Yesterday, Oregon scientists held a funeral for a melted glacier on South Sister, both in Salem and on the mountain itself.
In August, the group discovered that Clark Glacier in the Central Cascades had melted to less than half its size. Since only a few patches of ice remain and it no longer produces flowing water, the group declared the century-old glacier dead.
On Sunday, the institute organized the funeral for the glacier on the steps of the Oregon State Capitol in Salem. Attendees wore black and group member Anders Carlson delivered a eulogy, which included a reading of Robert Frost's "Fire and Ice."
Meanwhile, a smaller group organized by the institute planned to hold a vigil at the site of the former Clark Glacier. Held back by wind and rain, they observed a moment of silence at a lower elevation instead.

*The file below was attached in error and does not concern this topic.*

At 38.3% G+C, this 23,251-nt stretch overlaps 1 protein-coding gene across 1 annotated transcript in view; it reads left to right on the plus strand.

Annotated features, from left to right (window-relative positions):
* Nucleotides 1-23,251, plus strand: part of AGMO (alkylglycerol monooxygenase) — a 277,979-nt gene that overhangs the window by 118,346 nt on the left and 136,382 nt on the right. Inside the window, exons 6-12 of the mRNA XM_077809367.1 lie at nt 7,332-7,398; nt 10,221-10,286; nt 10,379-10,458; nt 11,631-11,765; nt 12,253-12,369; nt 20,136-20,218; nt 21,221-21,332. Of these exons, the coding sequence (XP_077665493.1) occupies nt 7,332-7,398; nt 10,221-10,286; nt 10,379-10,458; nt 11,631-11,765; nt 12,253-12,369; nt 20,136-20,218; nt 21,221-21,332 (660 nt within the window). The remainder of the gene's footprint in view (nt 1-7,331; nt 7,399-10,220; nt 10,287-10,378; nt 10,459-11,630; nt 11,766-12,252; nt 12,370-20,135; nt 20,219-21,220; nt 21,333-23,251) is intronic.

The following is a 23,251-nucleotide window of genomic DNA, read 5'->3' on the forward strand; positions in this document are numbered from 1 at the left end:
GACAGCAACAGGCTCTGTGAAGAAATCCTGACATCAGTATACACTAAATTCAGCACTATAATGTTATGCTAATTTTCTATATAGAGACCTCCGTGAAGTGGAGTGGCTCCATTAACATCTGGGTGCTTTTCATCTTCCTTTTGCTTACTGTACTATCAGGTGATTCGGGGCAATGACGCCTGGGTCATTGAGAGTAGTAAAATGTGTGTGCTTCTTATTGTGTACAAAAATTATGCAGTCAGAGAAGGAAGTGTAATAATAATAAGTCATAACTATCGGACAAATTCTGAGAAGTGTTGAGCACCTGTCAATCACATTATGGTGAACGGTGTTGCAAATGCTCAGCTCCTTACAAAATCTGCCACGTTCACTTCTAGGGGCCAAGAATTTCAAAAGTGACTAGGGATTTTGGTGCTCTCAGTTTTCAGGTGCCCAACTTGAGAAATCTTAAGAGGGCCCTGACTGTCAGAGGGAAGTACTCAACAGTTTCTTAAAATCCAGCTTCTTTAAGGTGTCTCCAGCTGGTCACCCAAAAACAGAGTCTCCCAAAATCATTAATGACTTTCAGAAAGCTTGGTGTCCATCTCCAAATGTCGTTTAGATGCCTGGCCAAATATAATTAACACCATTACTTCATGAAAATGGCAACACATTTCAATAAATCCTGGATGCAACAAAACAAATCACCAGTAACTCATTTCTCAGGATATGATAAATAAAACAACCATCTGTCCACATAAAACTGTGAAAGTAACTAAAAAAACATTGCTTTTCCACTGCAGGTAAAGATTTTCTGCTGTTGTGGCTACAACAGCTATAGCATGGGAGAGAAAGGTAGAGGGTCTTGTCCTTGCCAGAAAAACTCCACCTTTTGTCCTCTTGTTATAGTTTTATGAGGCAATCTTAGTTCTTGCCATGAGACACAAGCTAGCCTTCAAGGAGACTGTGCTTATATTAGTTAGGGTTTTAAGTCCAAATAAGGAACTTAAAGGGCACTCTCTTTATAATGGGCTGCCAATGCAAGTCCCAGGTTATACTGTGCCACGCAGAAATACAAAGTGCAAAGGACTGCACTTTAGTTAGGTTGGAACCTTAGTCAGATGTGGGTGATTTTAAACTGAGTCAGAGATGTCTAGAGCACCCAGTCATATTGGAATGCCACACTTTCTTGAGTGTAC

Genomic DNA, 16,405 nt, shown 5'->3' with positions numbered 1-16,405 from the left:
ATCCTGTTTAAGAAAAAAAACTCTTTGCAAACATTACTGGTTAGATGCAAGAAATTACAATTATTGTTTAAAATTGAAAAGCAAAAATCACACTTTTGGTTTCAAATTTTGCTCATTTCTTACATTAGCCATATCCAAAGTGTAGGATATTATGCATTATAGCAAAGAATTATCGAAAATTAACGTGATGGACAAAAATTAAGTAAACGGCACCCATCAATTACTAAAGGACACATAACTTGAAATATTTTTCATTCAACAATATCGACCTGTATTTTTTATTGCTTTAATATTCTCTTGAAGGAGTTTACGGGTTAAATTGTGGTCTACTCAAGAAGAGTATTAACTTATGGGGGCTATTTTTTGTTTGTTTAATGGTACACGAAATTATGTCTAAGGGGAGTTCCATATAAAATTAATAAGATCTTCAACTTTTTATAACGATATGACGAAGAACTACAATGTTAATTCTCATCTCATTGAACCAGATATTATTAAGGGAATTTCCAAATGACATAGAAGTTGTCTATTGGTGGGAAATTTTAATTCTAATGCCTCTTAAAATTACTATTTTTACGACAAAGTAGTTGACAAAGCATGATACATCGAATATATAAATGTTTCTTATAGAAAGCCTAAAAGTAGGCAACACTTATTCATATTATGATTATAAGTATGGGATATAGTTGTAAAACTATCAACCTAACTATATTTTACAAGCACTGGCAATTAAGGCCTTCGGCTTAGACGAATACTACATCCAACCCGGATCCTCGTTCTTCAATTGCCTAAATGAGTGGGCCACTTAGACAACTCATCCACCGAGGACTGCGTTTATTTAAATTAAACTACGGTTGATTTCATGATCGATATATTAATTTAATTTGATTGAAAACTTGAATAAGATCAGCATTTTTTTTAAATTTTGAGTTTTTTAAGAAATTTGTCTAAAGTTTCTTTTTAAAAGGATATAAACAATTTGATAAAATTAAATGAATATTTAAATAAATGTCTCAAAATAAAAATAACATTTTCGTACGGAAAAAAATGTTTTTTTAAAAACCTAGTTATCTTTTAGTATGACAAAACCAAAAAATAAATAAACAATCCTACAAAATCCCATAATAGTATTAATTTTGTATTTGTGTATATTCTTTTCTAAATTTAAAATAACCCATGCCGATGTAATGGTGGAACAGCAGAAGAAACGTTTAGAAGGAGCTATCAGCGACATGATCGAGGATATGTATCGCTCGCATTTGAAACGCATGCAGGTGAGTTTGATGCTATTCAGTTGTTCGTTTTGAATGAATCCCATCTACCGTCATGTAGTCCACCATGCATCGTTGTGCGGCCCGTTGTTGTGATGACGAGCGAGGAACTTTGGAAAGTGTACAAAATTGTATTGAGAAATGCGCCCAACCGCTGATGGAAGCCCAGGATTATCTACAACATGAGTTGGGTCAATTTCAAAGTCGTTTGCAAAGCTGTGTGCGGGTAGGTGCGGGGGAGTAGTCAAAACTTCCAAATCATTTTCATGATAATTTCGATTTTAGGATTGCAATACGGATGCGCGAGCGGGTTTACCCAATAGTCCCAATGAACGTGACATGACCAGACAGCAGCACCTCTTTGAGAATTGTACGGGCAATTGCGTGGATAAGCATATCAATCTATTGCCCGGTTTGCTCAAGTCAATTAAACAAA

It may not come as a surprise that Oregon's glaciers aren't what they used to be. But there's surprisingly little data on just how badly they're doing. There is no oversight agency dedicated to glaciers. Oregon once had at least 43 glaciers, but now that number is unknown.
Earlier this year, Oregon Glacier Institute declared that South Sister's Thayer Glacier, which appeared on U.S. Forest Service maps as recently as 2016, was also gone.